A Wonder-ful solution to bun / wiener imbalance

Despite not having a (hot) dog in the fight, Heinz Ketchup is taking credit for helping broker a deal between the “Big Bun” and “Big Wiener” companies that finally addresses the frustrating imbalance between the number of buns and wieners in their respective packages.

Just in time for National Hot Dog Month in July, Wonder Bread plans to introduce 10-packs of its hot dog buns in Ontario, meaning they will finally match up with the 10-packs that hot dogs are commonly sold in.

The bread company says it was inspired by “The Heinz Hot Dog Pact,” a marketing effort launched by Kraft Heinz Canada and its agency Rethink last year, urging the wiener and bun companies to find an equitable solution for the discrepancy between the number of buns and wieners.

An accompanying Change.org petition has attracted more than 33,000 signatures, perhaps proving that voters are still willing to engage on the important issues.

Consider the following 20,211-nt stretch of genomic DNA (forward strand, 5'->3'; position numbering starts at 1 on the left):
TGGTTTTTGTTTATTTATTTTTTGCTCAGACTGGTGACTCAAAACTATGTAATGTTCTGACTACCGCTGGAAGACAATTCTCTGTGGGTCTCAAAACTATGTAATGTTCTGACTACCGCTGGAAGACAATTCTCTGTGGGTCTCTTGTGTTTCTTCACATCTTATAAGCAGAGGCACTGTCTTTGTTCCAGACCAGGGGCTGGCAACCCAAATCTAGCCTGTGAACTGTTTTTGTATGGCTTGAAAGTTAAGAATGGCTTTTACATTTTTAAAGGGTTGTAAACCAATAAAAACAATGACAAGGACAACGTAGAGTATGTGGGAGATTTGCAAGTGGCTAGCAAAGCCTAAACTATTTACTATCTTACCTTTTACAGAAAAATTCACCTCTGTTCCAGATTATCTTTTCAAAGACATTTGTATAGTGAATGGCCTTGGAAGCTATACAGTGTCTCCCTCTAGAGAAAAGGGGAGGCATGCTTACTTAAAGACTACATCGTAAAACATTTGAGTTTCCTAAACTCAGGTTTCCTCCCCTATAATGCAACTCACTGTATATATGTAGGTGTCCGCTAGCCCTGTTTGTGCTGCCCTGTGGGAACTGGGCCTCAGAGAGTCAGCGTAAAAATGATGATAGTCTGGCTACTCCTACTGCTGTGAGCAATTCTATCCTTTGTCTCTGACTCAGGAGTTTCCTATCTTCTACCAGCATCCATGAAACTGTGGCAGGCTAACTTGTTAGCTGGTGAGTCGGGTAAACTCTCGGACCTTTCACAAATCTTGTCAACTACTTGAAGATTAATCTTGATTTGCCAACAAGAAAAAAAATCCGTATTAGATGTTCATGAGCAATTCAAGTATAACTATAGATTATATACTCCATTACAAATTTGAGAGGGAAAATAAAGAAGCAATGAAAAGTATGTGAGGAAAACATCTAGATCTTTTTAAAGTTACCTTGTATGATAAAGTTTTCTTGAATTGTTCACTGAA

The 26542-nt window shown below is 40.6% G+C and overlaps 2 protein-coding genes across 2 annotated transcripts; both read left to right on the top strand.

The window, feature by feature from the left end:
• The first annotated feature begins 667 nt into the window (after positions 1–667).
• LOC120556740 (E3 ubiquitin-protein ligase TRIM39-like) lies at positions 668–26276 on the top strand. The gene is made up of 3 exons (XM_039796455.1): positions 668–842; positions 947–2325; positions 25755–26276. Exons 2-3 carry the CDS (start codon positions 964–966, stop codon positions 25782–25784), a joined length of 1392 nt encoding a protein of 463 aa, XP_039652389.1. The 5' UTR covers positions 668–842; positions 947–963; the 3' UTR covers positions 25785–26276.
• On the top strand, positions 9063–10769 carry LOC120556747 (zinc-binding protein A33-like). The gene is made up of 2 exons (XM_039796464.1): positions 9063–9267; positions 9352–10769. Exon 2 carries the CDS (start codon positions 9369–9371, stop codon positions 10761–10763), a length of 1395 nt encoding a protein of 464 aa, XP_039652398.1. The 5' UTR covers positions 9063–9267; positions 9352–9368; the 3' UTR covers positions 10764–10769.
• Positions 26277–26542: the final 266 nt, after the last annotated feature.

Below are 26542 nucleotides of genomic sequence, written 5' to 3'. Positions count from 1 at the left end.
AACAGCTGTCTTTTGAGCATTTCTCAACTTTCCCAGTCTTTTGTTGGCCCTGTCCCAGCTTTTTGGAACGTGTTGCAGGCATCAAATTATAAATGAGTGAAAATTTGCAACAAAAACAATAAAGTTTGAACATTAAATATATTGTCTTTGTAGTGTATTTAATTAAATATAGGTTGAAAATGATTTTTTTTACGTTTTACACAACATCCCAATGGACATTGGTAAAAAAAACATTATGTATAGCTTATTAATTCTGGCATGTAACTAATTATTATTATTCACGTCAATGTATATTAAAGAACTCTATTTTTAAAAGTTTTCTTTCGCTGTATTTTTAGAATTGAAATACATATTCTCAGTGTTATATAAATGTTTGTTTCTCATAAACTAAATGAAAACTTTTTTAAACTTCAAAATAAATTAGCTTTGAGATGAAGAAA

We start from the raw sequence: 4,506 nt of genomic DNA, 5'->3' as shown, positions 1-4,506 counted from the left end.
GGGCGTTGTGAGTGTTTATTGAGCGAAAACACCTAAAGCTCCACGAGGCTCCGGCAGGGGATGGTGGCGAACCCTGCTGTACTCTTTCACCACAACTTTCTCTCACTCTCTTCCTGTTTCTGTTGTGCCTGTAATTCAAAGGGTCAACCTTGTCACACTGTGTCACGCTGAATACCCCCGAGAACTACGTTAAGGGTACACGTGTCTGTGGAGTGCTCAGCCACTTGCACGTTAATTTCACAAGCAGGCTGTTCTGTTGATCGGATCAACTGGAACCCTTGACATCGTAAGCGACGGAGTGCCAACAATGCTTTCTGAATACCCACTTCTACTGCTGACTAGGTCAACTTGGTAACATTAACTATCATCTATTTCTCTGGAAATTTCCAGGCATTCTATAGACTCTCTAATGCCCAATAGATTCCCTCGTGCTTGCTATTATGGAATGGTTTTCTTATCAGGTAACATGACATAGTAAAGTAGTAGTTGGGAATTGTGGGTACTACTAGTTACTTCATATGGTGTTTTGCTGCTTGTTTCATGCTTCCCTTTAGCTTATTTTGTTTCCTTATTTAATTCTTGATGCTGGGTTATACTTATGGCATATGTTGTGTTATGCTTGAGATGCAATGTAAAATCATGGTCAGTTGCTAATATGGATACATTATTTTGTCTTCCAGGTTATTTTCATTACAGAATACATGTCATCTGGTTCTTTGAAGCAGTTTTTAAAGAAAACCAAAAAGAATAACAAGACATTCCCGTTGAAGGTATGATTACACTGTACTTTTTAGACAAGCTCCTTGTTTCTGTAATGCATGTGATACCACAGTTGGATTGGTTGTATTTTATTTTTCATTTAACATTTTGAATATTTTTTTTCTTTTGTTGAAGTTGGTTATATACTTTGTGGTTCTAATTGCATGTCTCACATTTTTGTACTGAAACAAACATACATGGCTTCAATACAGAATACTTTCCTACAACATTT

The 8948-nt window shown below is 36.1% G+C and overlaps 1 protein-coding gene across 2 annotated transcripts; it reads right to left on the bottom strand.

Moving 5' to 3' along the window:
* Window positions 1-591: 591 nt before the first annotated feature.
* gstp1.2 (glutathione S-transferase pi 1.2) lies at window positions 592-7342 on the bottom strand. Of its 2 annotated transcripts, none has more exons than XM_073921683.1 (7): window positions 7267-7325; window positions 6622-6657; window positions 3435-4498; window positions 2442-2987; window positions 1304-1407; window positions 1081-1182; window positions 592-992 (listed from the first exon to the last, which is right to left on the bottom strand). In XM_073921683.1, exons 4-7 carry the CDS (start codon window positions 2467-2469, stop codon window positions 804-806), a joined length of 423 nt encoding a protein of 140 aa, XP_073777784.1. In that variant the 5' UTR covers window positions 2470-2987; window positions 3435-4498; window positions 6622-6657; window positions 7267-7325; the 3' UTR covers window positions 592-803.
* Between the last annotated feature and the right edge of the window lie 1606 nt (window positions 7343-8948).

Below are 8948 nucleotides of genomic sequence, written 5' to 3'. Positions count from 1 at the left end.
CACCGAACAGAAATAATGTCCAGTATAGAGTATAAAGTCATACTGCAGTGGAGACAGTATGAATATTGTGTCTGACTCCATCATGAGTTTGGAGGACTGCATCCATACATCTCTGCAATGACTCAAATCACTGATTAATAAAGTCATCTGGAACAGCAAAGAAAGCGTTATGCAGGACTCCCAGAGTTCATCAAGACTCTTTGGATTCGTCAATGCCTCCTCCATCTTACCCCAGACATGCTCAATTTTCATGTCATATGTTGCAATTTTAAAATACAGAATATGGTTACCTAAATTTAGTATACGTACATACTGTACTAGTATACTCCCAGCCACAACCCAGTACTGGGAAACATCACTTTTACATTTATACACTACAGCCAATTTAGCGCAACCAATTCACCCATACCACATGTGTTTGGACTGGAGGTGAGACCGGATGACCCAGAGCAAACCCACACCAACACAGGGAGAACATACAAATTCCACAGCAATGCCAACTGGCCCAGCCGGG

The limited-edition packs will be available in No Frills, Real Canadian Superstore, Your Independent Grocer, Dollarama and Valu-mart stores beginning June 23. The packs bear a label indicating that Wonder is “Proud Supporter” of The Heinz Hot Dog Pact, along with the line “10 wieners. 10 buns.”

Kraft is celebrating making “hot dog history” with another ad campaign from Rethink that is running across social, complemented by digital out-of-home and wild postings near retailers carrying the 10-packs of Wonder buns.

The ads feature messages like “The end of uneven packs is here” and “10 buns. 10 wieners. We did it.” Media for the campaign was handled by Carat, with The Kitchen for social and community management, and Middle Child for PR.

However, it should be noted that some hot dog purists will argue until they’re red in the face that ketchup has no business on a hot dog. That’s backed up by the U.S. National Hot Dog and Sausage Council’s guide to “Hot Dog Etiquette,” which states that nobody over the age of 18 should use the condiment on their dog.

It seems like an intractable issue. But you’d imagine that Heinz relishes the idea of solving one of food’s great dilemmas.

Chris Powell